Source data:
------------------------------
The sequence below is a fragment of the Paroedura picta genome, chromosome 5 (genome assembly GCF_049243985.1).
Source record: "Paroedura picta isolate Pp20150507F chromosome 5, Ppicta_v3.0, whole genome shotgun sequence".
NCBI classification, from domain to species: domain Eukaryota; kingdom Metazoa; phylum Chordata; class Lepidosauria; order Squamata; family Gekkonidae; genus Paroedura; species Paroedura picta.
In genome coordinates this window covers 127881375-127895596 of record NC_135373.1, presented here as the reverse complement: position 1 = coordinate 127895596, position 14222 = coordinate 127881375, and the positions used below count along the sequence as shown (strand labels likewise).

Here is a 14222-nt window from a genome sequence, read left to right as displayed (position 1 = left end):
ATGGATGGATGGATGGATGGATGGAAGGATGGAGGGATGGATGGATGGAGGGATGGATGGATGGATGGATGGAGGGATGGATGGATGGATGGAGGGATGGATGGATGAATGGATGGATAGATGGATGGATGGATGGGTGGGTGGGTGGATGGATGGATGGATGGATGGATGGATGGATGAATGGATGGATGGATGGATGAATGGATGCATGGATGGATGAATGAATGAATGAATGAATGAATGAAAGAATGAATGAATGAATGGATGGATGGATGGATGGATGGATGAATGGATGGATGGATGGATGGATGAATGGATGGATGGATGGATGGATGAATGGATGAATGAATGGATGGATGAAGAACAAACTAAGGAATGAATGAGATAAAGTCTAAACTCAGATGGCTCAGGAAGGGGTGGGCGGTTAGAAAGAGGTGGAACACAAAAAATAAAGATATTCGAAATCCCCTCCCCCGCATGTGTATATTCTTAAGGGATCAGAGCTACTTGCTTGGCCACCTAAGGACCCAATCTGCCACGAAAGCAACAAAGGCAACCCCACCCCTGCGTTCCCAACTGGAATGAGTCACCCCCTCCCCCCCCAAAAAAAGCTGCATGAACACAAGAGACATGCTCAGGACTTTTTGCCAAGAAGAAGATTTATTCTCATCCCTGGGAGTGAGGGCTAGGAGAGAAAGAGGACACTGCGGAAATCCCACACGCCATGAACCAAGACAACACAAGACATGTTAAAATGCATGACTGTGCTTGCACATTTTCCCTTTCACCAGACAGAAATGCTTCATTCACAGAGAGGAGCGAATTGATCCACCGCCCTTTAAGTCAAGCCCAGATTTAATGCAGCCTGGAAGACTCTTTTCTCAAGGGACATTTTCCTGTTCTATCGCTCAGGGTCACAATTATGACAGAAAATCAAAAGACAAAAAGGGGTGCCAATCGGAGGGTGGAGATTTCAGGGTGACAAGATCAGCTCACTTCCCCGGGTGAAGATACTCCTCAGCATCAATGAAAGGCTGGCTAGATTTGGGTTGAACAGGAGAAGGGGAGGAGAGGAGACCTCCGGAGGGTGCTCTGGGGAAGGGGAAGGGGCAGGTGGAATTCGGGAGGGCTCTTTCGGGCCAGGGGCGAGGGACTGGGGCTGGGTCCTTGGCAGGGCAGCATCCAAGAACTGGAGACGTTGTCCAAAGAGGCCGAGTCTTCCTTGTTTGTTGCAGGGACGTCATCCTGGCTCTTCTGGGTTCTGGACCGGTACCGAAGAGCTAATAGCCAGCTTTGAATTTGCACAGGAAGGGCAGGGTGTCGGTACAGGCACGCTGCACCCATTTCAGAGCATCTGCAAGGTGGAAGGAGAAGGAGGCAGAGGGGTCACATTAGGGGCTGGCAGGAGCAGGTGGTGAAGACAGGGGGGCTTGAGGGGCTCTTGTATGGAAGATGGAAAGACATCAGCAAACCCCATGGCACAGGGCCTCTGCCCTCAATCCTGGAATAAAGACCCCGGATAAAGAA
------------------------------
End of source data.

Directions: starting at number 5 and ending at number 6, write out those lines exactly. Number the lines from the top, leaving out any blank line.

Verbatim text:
Here is a 14222-nt window from a genome sequence, read left to right as displayed (position 1 = left end):
ATGGATGGATGGATGGATGGATGGAAGGATGGAGGGATGGATGGATGGAGGGATGGATGGATGGATGGATGGAGGGATGGATGGATGGATGGAGGGATGGATGGATGAATGGATGGATAGATGGATGGATGGATGGGTGGGTGGGTGGATGGATGGATGGATGGATGGATGGATGGATGAATGGATGGATGGATGGATGAATGGATGCATGGATGGATGAATGAATGAATGAATGAATGAATGAAAGAATGAATGAATGAATGGATGGATGGATGGATGGATGGATGAATGGATGGATGGATGGATGGATGAATGGATGGATGGATGGATGGATGAATGGATGAATGAATGGATGGATGAAGAACAAACTAAGGAATGAATGAGATAAAGTCTAAACTCAGATGGCTCAGGAAGGGGTGGGCGGTTAGAAAGAGGTGGAACACAAAAAATAAAGATATTCGAAATCCCCTCCCCCGCATGTGTATATTCTTAAGGGATCAGAGCTACTTGCTTGGCCACCTAAGGACCCAATCTGCCACGAAAGCAACAAAGGCAACCCCACCCCTGCGTTCCCAACTGGAATGAGTCACCCCCTCCCCCCCCAAAAAAAGCTGCATGAACACAAGAGACATGCTCAGGACTTTTTGCCAAGAAGAAGATTTATTCTCATCCCTGGGAGTGAGGGCTAGGAGAGAAAGAGGACACTGCGGAAATCCCACACGCCATGAACCAAGACAACACAAGACATGTTAAAATGCATGACTGTGCTTGCACATTTTCCCTTTCACCAGACAGAAATGCTTCATTCACAGAGAGGAGCGAATTGATCCACCGCCCTTTAAGTCAAGCCCAGATTTAATGCAGCCTGGAAGACTCTTTTCTCAAGGGACATTTTCCTGTTCTATCGCTCAGGGTCACAATTATGACAGAAAATCAAAAGACAAAAAGGGGTGCCAATCGGAGGGTGGAGATTTCAGGGTGACAAGATCAGCTCACTTCCCCGGGTGAAGATACTCCTCAGCATCAATGAAAGGCTGGCTAGATTTGGGTTGAACAGGAGAAGGGGAGGAGAGGAGACCTCCGGAGGGTGCTCTGGGGAAGGGGAAGGGGCAGGTGGAATTCGGGAGGGCTCTTTCGGGCCAGGGGCGAGGGACTGGGGCTGGGTCCTTGGCAGGGCAGCATCCAAGAACTGGAGACGTTGTCCAAAGAGGCCGAGTCTTCCTTGTTTGTTGCAGGGACGTCATCCTGGCTCTTCTGGGTTCTGGACCGGTACCGAAGAGCTAATAGCCAGCTTTGAATTTGCACAGGAAGGGCAGGGTGTCGGTACAGGCACGCTGCACCCATTTCAGAGCATCTGCAAGGTGGAAGGAGAAGGAGGCAGAGGGGTCACATTAGGGGCTGGCAGGAGCAGGTGGTGAAGACAGGGGGGCTTGAGGGGCTCTTGTATGGAAGATGGAAAGACATCAGCAAACCCCATGGCACAGGGCCTCTGCCCTCAATCCTGGAATAAAGACCCCGGATAAAGAA